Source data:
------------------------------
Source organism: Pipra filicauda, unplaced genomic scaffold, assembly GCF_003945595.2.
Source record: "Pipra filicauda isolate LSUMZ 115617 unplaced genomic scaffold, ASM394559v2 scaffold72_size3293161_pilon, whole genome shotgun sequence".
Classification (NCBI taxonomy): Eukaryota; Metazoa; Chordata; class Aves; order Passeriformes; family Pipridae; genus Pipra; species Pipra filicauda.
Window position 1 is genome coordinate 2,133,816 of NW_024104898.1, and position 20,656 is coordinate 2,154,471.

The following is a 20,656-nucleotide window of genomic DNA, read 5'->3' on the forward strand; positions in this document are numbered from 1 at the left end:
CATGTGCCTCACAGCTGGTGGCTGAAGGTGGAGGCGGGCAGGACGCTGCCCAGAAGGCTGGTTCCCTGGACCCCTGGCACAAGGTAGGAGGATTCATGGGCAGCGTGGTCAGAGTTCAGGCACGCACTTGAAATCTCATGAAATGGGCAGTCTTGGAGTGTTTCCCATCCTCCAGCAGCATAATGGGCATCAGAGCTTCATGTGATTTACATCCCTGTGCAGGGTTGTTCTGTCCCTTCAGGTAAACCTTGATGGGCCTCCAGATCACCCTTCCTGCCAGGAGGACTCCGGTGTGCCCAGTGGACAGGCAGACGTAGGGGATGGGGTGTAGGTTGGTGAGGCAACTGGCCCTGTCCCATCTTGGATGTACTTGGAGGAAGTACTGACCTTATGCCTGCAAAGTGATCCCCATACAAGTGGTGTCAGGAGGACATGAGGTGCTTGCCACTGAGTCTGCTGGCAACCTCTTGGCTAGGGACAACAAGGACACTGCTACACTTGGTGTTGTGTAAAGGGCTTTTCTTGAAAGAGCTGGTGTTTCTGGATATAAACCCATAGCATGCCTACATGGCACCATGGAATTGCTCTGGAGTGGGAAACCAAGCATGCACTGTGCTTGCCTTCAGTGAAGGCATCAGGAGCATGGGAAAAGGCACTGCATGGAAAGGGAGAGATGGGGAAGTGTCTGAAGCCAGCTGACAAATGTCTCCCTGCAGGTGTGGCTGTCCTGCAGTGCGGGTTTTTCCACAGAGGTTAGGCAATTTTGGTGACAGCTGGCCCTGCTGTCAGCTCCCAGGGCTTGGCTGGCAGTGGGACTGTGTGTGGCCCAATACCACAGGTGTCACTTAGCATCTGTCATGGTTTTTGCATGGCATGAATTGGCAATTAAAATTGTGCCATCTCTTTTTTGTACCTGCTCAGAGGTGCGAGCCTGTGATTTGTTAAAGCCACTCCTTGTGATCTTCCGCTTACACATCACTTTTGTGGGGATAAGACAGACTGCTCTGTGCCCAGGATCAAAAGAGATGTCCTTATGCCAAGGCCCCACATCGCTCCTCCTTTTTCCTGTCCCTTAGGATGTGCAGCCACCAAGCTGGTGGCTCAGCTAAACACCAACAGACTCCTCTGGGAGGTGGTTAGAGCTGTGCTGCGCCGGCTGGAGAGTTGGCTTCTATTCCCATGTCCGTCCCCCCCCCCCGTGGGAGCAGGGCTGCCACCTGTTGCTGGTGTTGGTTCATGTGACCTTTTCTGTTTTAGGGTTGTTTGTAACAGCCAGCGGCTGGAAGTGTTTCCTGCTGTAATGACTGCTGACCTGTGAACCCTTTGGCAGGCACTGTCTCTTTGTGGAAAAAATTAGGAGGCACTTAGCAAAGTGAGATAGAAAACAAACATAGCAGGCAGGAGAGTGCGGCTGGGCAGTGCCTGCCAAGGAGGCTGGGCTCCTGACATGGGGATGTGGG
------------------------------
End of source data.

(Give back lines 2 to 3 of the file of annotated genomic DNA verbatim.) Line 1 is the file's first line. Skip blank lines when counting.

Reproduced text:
Source record: "Pipra filicauda isolate LSUMZ 115617 unplaced genomic scaffold, ASM394559v2 scaffold72_size3293161_pilon, whole genome shotgun sequence".
Classification (NCBI taxonomy): Eukaryota; Metazoa; Chordata; class Aves; order Passeriformes; family Pipridae; genus Pipra; species Pipra filicauda.